• Performing lunges in reverse by stepping one foot back, instead of forward
    • Performing lunges with the rear foot elevated on a surface/box/step/chair (rear foot elevated lunge
    • Performing lunges to the side by stepping laterally
    • Performing any variation of the aforementioned lunges with progressively heavier weight in your hands holding close to your chest


How long? How often?

The average length for interventions to treat low back pain is suggest to be 8 weeks. (4) This is an appropriate length of program to implement group exercise in your clinic. Both the World Health Organization and the American College of Sports Medicine recommend 150 minutes of moderate-intensity physical activity or 75 minutes of vigorous-intensity physical activity a week in addition to 2x/week resistance training (5,6). Due to these recommendations, group exercise classes twice a week in your clinic is an appropriate amount in order to reach the weekly aforementioned physical activity amount.


Group exercise is an evidence based, guideline recommended way to treat people with low back pain. (8) Clinicians routinely report knowledge and perception of skill as barriers to implementing physical activity interventions in their practice. It has been shown that having a template, ready to be implemented can help increase clinicians comfortability in providing exercise as an intervention. We’ve provided a template that is based on the existing literature. (3) It’s important to remember that this is just a template and any exercise can be done in a group exercise class to help people suffering from low back pain. The most important thing to consider when choosing exercises is the patient’s current capabilities, goals and preferences. Stay tuned for next week’s blog where we dive into how to incorporate group exercise for older adults to address low back pain, frailty, falls and functional capacity in your practice!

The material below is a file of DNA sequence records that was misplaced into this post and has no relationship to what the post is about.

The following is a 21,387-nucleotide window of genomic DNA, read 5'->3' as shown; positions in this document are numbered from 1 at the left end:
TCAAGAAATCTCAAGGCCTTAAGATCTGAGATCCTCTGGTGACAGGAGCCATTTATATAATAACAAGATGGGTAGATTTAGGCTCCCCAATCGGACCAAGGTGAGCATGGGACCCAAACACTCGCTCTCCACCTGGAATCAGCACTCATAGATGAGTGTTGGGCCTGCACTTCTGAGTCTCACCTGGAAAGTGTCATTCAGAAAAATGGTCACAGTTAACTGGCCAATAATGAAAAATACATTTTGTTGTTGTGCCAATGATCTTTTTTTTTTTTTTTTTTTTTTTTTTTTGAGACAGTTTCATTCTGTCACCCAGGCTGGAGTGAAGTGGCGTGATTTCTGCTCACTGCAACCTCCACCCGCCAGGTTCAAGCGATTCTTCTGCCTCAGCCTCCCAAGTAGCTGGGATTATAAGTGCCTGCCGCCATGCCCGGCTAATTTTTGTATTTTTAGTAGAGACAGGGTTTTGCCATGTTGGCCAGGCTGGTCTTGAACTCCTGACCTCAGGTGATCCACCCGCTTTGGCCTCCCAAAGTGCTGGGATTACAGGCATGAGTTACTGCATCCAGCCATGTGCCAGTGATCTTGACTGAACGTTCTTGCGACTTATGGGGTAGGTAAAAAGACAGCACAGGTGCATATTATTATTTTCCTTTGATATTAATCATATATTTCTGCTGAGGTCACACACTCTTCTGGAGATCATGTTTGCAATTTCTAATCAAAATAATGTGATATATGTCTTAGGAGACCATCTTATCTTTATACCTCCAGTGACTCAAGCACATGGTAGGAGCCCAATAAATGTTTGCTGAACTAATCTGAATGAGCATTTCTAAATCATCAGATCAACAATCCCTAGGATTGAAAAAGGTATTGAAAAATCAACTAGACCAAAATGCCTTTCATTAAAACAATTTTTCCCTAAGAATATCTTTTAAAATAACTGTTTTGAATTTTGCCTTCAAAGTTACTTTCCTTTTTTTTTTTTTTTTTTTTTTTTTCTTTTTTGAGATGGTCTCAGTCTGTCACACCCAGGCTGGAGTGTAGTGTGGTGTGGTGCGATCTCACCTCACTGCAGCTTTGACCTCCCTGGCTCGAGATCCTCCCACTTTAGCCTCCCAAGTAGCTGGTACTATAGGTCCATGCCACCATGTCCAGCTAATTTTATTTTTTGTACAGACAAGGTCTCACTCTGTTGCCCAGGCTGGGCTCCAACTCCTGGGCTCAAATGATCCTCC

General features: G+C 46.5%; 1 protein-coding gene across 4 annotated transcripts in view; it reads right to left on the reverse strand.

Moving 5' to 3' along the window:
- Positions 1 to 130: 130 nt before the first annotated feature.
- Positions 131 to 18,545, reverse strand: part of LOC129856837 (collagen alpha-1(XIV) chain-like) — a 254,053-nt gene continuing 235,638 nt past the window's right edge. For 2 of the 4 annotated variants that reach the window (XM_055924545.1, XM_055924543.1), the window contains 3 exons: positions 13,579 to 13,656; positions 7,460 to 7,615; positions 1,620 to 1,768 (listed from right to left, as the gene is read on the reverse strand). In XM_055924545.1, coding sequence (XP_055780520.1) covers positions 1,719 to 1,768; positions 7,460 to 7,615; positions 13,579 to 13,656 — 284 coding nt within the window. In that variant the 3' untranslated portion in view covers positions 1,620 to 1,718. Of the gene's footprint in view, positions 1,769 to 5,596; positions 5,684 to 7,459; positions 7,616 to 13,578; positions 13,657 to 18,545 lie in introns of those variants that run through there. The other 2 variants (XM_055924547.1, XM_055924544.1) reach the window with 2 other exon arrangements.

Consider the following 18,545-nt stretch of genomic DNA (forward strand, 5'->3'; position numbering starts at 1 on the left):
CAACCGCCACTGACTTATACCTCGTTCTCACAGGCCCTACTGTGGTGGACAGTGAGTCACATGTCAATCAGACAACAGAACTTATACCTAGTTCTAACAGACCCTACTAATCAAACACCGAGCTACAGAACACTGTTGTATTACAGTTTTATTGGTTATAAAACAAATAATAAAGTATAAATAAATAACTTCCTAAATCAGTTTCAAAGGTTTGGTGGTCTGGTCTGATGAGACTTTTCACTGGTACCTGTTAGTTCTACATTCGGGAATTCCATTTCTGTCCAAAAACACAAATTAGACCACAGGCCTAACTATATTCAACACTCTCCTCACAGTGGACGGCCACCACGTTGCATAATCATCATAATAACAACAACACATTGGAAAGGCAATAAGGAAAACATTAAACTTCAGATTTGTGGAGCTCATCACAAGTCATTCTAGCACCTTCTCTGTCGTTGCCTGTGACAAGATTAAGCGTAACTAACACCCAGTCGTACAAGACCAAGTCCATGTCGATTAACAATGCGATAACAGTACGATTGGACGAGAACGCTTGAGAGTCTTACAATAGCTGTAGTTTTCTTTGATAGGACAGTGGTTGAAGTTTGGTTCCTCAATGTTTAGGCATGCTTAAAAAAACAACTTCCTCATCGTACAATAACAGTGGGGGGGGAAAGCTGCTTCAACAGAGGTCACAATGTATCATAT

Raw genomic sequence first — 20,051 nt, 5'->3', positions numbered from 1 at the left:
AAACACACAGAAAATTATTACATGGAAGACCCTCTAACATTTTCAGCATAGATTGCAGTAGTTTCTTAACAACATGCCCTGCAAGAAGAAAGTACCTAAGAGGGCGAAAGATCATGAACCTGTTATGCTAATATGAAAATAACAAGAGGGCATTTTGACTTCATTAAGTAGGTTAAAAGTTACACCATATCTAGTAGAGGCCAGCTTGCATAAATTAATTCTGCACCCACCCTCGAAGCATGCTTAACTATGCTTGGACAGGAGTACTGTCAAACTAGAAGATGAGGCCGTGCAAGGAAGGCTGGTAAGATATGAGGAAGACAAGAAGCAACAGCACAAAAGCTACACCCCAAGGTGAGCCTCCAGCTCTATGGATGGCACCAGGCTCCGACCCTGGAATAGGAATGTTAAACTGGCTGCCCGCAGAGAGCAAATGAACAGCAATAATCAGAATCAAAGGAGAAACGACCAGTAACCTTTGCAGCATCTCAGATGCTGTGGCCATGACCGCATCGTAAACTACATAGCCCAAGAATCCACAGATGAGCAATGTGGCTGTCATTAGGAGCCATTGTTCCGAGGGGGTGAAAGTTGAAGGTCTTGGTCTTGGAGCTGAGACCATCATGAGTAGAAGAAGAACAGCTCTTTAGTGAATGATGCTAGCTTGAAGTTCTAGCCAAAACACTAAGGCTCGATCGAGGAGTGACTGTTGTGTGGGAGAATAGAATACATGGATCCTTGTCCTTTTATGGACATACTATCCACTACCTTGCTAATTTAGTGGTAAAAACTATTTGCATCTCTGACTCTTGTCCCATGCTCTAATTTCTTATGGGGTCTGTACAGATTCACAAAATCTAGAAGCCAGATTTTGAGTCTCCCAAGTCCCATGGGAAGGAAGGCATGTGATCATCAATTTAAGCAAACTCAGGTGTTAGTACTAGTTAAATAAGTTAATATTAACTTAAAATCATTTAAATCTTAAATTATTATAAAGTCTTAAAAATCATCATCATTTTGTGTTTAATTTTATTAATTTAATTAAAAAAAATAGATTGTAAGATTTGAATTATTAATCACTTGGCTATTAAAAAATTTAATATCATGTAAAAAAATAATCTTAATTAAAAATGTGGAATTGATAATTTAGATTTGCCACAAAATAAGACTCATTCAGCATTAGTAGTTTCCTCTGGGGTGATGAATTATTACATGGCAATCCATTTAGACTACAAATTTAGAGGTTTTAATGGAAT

1. Huijg JM, Crone MR, Verheijden MW, van der Zouwe N, Middelkoop BJ, Gebhardt WA. Factors influencing the adoption, implementation, and continuation of physical activity interventions in primary health care: a Delphi study. BMC Fam Pract. 2013 Sep 26;14:142.
  2. Ris I, Boyle E, Myburgh C, Hartvigsen J, Thomassen L, Kongsted A. Factors influencing implementation of the GLA: D Back, an educational/exercise intervention for low back pain: a mixed-methods study. JBI Evid Implement. 2021 May 10;
  3. Kjaer P, Kongsted A, Ris I, Abbott A, Rasmussen CDN, Roos EM, et al. GLA:D® Back group-based patient education integrated with exercises to support self-management of back pain – development, theories and scientific evidence -. BMC Musculoskelet Disord. 2018 Nov 29;19(1):418.
  4. Du S, Hu L, Dong J, Xu G, Chen X, Jin S, et al. Self-management program for chronic low back pain: A systematic review and meta-analysis. Patient Educ Couns. 2017 Jan;100(1):37–49.
  5. Bull FC, Al-Ansari SS, Biddle S, Borodulin K, Buman MP, Cardon G, et al. World Health Organization 2020 guidelines on physical activity and sedentary behaviour. Br J Sports Med. 2020 Dec;54(24):1451–62.
  6. Garber CE, Blissmer B, Deschenes MR, Franklin BA, Lamonte MJ, Lee I-M, et al. American College of Sports Medicine position stand. Quantity and quality of exercise for developing and maintaining cardiorespiratory, musculoskeletal, and neuromotor fitness in apparently healthy adults: guidance for prescribing exercise. Med Sci Sports Exerc. 2011 Jul;43(7):1334–59.
  7. Foster NE, Anema JR, Cherkin D, Chou R, Cohen SP, Gross DP, et al. Prevention and treatment of low back pain: evidence, challenges, and promising directions. The Lancet. 2018 Jun 9;391(10137):2368–83.
  8. O’Keeffe M, Hayes A, McCreesh K, Purtill H, O’Sullivan K. Are group-based and individual physiotherapy exercise programmes equally effective for musculoskeletal conditions? A systematic review and meta-analysis. Br J Sports Med. 2017 Jan;51(2):126–32.